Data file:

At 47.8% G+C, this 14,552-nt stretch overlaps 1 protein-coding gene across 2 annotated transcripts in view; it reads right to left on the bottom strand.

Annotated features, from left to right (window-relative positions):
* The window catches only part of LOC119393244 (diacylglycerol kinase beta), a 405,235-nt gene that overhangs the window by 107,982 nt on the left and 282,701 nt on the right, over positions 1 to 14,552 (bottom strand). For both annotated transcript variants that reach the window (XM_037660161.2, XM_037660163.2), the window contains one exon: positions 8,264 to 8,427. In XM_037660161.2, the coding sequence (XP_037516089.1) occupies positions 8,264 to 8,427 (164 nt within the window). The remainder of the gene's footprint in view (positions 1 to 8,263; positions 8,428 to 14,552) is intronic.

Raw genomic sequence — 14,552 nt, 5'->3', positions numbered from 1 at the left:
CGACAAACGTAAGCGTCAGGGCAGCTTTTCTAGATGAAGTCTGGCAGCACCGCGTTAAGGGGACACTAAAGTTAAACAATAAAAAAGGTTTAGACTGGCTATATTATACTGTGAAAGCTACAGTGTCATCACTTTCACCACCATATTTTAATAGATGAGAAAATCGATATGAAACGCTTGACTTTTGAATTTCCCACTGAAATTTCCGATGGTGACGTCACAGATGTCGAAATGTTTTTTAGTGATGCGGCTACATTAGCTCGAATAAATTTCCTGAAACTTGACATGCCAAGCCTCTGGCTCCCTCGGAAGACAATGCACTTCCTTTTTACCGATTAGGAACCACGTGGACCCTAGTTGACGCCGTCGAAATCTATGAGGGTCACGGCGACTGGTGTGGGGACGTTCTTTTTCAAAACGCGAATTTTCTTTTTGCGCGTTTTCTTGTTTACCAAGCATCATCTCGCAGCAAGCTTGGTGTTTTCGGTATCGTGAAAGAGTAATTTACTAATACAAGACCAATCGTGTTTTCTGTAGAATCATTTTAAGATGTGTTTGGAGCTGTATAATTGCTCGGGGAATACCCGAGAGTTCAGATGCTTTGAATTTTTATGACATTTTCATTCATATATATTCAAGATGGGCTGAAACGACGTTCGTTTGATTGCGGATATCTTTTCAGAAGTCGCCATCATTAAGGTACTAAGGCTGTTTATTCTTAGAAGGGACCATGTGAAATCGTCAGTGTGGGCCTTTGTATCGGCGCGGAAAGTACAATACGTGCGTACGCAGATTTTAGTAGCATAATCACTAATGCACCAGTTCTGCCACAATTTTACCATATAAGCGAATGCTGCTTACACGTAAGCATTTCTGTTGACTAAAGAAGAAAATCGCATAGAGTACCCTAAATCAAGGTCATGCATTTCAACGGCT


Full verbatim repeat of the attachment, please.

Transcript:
At 47.8% G+C, this 14,552-nt stretch overlaps 1 protein-coding gene across 2 annotated transcripts in view; it reads right to left on the bottom strand.

Annotated features, from left to right (window-relative positions):
* The window catches only part of LOC119393244 (diacylglycerol kinase beta), a 405,235-nt gene that overhangs the window by 107,982 nt on the left and 282,701 nt on the right, over positions 1 to 14,552 (bottom strand). For both annotated transcript variants that reach the window (XM_037660161.2, XM_037660163.2), the window contains one exon: positions 8,264 to 8,427. In XM_037660161.2, the coding sequence (XP_037516089.1) occupies positions 8,264 to 8,427 (164 nt within the window). The remainder of the gene's footprint in view (positions 1 to 8,263; positions 8,428 to 14,552) is intronic.

Raw genomic sequence — 14,552 nt, 5'->3', positions numbered from 1 at the left:
CGACAAACGTAAGCGTCAGGGCAGCTTTTCTAGATGAAGTCTGGCAGCACCGCGTTAAGGGGACACTAAAGTTAAACAATAAAAAAGGTTTAGACTGGCTATATTATACTGTGAAAGCTACAGTGTCATCACTTTCACCACCATATTTTAATAGATGAGAAAATCGATATGAAACGCTTGACTTTTGAATTTCCCACTGAAATTTCCGATGGTGACGTCACAGATGTCGAAATGTTTTTTAGTGATGCGGCTACATTAGCTCGAATAAATTTCCTGAAACTTGACATGCCAAGCCTCTGGCTCCCTCGGAAGACAATGCACTTCCTTTTTACCGATTAGGAACCACGTGGACCCTAGTTGACGCCGTCGAAATCTATGAGGGTCACGGCGACTGGTGTGGGGACGTTCTTTTTCAAAACGCGAATTTTCTTTTTGCGCGTTTTCTTGTTTACCAAGCATCATCTCGCAGCAAGCTTGGTGTTTTCGGTATCGTGAAAGAGTAATTTACTAATACAAGACCAATCGTGTTTTCTGTAGAATCATTTTAAGATGTGTTTGGAGCTGTATAATTGCTCGGGGAATACCCGAGAGTTCAGATGCTTTGAATTTTTATGACATTTTCATTCATATATATTCAAGATGGGCTGAAACGACGTTCGTTTGATTGCGGATATCTTTTCAGAAGTCGCCATCATTAAGGTACTAAGGCTGTTTATTCTTAGAAGGGACCATGTGAAATCGTCAGTGTGGGCCTTTGTATCGGCGCGGAAAGTACAATACGTGCGTACGCAGATTTTAGTAGCATAATCACTAATGCACCAGTTCTGCCACAATTTTACCATATAAGCGAATGCTGCTTACACGTAAGCATTTCTGTTGACTAAAGAAGAAAATCGCATAGAGTACCCTAAATCAAGGTCATGCATTTCAACGGCT